EDWARDS CREEK VALLEY, NEVADA
Edwards Creek Valley (ECV) is a playa in a hydrologically closed basin in north central Nevada containing 1,243 contiguous claims totalling 22,200 acres.
The Company believes ECV, located about 120 miles east of Reno, Nevada, has the potential to host a large lithium brine deposit based on geophysical studies done on the Property to date. A large gravity low was discovered during a recent gravity geophysical program at the ECV and it is believed this low may have potential to host brine deposits similar in characteristics to those located in Clayton Valley, Nevada, subject to exploration success.
Edwards Creek also exhibits the geologic attributes that could potentially enhance the occurrence of lithium mineralization.
All the conditions known to accumulate lithium brines are met within the Edwards Creek Valley:
There is direct highway access, power, and the property is located near the towns of Fallon and Austin.
The adjacent Smith Creek Valley has been explored with results of up to 470 ppm lithium in surface sampling of the salt flats surrounding hot springs. Smith Creek Valley is located at the front of its mountain range that is shared with ECV (Source: The Nevada Mineral Industry, Nevada Bureau of Mines, Special Publication MI-2017).
The Smith Creek Valley Project is being advanced by Iconic Minerals Limited. Furthermore, ECV is surrounded by felsic tuffs that could be potential source rocks for lithium, like found on the periphery of Clayton Valley.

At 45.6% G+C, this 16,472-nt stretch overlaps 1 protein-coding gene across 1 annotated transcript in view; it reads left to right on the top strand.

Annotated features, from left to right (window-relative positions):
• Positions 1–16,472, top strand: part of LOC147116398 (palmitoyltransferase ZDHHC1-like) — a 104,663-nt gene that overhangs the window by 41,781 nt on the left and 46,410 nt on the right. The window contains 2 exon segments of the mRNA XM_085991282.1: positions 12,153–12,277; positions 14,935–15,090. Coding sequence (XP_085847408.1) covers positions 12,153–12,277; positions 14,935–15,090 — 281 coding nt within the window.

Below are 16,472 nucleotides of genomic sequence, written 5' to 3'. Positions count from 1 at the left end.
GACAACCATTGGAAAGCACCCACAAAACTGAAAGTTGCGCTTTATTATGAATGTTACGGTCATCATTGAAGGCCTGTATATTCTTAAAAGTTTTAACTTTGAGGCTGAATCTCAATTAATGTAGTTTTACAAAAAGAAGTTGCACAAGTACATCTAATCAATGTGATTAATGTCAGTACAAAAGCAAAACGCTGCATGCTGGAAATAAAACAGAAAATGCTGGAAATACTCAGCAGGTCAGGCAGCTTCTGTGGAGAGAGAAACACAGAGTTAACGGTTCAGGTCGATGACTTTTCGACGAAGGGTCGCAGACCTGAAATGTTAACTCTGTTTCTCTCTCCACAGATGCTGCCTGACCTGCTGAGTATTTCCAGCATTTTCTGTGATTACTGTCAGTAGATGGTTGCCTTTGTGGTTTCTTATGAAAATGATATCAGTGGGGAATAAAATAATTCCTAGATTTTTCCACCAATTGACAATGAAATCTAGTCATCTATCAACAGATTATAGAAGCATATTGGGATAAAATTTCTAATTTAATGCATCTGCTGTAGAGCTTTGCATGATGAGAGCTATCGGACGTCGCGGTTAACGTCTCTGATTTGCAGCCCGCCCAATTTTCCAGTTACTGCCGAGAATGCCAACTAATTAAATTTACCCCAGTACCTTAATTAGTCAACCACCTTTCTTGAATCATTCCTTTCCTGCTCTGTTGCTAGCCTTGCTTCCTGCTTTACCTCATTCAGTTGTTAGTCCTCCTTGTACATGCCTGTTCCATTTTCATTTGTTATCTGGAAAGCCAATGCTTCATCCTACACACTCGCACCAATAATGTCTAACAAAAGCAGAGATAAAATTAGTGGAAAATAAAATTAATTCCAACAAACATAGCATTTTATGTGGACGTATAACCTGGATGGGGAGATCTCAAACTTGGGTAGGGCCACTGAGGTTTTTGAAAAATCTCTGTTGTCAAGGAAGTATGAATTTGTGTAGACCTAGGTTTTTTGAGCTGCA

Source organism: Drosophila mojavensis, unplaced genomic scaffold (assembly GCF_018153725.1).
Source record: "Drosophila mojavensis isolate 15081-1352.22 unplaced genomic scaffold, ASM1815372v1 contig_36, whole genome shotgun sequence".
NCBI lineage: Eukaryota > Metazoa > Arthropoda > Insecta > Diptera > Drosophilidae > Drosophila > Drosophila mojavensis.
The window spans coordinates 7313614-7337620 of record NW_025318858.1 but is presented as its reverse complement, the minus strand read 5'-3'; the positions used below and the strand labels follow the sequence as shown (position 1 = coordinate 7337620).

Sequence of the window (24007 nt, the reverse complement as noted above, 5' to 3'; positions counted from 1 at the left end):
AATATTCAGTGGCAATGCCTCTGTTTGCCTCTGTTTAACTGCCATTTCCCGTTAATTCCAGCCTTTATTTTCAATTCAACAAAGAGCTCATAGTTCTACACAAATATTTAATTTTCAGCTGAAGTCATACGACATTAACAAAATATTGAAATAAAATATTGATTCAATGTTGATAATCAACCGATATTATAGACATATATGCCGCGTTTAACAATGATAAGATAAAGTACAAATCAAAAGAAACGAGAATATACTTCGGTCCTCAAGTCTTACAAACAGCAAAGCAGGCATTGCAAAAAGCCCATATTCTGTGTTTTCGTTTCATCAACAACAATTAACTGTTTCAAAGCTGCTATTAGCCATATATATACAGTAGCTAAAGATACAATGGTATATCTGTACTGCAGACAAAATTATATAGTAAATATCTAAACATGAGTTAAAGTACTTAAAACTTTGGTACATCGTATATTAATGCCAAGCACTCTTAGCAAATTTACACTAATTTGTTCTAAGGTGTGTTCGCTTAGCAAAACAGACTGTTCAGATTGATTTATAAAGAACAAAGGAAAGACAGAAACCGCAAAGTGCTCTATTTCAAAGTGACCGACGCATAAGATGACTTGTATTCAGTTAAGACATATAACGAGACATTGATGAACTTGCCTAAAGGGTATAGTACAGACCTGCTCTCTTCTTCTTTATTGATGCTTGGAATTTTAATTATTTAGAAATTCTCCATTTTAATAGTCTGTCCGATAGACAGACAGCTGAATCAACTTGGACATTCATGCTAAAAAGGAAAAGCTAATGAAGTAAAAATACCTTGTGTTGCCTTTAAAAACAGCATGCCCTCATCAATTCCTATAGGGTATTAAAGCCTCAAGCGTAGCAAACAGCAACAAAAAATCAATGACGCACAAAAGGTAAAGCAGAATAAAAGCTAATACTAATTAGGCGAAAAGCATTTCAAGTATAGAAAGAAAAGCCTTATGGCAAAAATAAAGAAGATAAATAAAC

Note that the vicinity or similarity of ECV to properties located in Clayton Valley or Smith Creek Valley does not guarantee that mineral resources or reserves will be defined at ECV.
Ameriwest retained Tom Carpenter, consulting geophysicist, to conduct a Phase 1 gravity study of its ECV claims. Field work was completed from November 11, 2021. through November 19, 2021. Results from this gravity survey indicated a large geophysical low on Ameriwest’s claim block, extending to the northeast off the claim block. Ameriwest has subsequently staked an additional 414 claims (bringing total number to 1,243 coniguous claims) to ensure the gravity low anomaly is effectively captured within the Company’s expanded claim block. The gravity low is interpreted to be a large depression, filled with sediments, which is part of a closed valley that has potential to host a large lithium brine deposit.
Ameriwest has initiated a Phase 2 Magnetotelluric (“MT”) geophysical study on the Property. The survey was to consist of four profiles for a total of 22.4 km of MT lines. However, due to inclement weather, only one of the four profiles was able to be completed in 2021. However, that single MT line did show a resistivity low at a depth of about 400 m to 1,000 m below surface. The resistivity low indicates the potential for the valley to host a brine deposit, with lithium content still to be determined.
Based on the large gravity low identified in the northeast section of the claim block in Phase 1 and the preliminary results from the single MT line in Phase 2, Ameriwest has expanded the Phase 2 study to include two additional MT lines to the northeast of the four initially planned lines to cover the newly expanded claims. This work is scheduled for early 2022, dependent on weather and ground conditions in the valley.
Geological similarities between ECV and Clayton Valley does not guarantee exploration success at ECV or that mineral resources or reserves will be delineated on the Property. No mineral resources or reserves have yet been defined on the ECV Property.
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